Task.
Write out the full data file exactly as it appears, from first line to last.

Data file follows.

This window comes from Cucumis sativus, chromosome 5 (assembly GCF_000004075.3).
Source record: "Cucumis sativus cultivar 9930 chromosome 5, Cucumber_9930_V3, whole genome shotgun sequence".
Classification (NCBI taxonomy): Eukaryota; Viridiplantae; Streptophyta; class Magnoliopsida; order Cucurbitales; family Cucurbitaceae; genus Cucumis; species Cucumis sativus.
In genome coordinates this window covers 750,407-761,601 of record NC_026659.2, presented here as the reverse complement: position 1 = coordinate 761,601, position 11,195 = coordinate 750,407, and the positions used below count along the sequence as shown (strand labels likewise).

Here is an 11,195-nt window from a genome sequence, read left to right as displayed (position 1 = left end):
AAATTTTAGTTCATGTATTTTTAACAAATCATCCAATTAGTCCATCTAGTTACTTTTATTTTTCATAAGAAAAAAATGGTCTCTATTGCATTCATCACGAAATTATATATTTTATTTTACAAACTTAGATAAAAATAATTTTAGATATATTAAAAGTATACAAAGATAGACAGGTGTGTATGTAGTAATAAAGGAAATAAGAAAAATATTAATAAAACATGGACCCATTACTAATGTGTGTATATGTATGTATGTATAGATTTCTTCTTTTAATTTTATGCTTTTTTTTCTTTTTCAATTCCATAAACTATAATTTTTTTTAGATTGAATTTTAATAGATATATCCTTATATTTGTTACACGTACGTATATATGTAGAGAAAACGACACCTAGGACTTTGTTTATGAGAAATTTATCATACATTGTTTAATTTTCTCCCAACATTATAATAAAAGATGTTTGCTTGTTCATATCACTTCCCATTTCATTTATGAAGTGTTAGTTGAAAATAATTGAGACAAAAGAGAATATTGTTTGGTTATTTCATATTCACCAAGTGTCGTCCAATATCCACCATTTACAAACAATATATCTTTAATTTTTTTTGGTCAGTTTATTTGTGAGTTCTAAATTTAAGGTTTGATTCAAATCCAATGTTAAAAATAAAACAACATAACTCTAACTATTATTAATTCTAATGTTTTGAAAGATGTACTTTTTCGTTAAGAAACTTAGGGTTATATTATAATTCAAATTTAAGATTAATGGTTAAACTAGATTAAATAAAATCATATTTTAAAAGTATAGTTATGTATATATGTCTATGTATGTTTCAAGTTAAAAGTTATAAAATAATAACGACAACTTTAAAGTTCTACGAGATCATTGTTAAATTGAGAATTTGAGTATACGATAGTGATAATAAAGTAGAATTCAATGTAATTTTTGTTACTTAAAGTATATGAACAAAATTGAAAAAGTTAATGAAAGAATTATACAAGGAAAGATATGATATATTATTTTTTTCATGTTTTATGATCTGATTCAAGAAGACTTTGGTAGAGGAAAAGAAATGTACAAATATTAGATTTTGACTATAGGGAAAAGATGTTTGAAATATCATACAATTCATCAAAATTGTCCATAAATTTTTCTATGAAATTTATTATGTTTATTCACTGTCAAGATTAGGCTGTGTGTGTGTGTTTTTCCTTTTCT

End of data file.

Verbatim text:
This window comes from Cucumis sativus, chromosome 5 (assembly GCF_000004075.3).
Source record: "Cucumis sativus cultivar 9930 chromosome 5, Cucumber_9930_V3, whole genome shotgun sequence".
Classification (NCBI taxonomy): Eukaryota; Viridiplantae; Streptophyta; class Magnoliopsida; order Cucurbitales; family Cucurbitaceae; genus Cucumis; species Cucumis sativus.
In genome coordinates this window covers 750,407-761,601 of record NC_026659.2, presented here as the reverse complement: position 1 = coordinate 761,601, position 11,195 = coordinate 750,407, and the positions used below count along the sequence as shown (strand labels likewise).

Here is an 11,195-nt window from a genome sequence, read left to right as displayed (position 1 = left end):
AAATTTTAGTTCATGTATTTTTAACAAATCATCCAATTAGTCCATCTAGTTACTTTTATTTTTCATAAGAAAAAAATGGTCTCTATTGCATTCATCACGAAATTATATATTTTATTTTACAAACTTAGATAAAAATAATTTTAGATATATTAAAAGTATACAAAGATAGACAGGTGTGTATGTAGTAATAAAGGAAATAAGAAAAATATTAATAAAACATGGACCCATTACTAATGTGTGTATATGTATGTATGTATAGATTTCTTCTTTTAATTTTATGCTTTTTTTTCTTTTTCAATTCCATAAACTATAATTTTTTTTAGATTGAATTTTAATAGATATATCCTTATATTTGTTACACGTACGTATATATGTAGAGAAAACGACACCTAGGACTTTGTTTATGAGAAATTTATCATACATTGTTTAATTTTCTCCCAACATTATAATAAAAGATGTTTGCTTGTTCATATCACTTCCCATTTCATTTATGAAGTGTTAGTTGAAAATAATTGAGACAAAAGAGAATATTGTTTGGTTATTTCATATTCACCAAGTGTCGTCCAATATCCACCATTTACAAACAATATATCTTTAATTTTTTTTGGTCAGTTTATTTGTGAGTTCTAAATTTAAGGTTTGATTCAAATCCAATGTTAAAAATAAAACAACATAACTCTAACTATTATTAATTCTAATGTTTTGAAAGATGTACTTTTTCGTTAAGAAACTTAGGGTTATATTATAATTCAAATTTAAGATTAATGGTTAAACTAGATTAAATAAAATCATATTTTAAAAGTATAGTTATGTATATATGTCTATGTATGTTTCAAGTTAAAAGTTATAAAATAATAACGACAACTTTAAAGTTCTACGAGATCATTGTTAAATTGAGAATTTGAGTATACGATAGTGATAATAAAGTAGAATTCAATGTAATTTTTGTTACTTAAAGTATATGAACAAAATTGAAAAAGTTAATGAAAGAATTATACAAGGAAAGATATGATATATTATTTTTTTCATGTTTTATGATCTGATTCAAGAAGACTTTGGTAGAGGAAAAGAAATGTACAAATATTAGATTTTGACTATAGGGAAAAGATGTTTGAAATATCATACAATTCATCAAAATTGTCCATAAATTTTTCTATGAAATTTATTATGTTTATTCACTGTCAAGATTAGGCTGTGTGTGTGTGTTTTTCCTTTTCT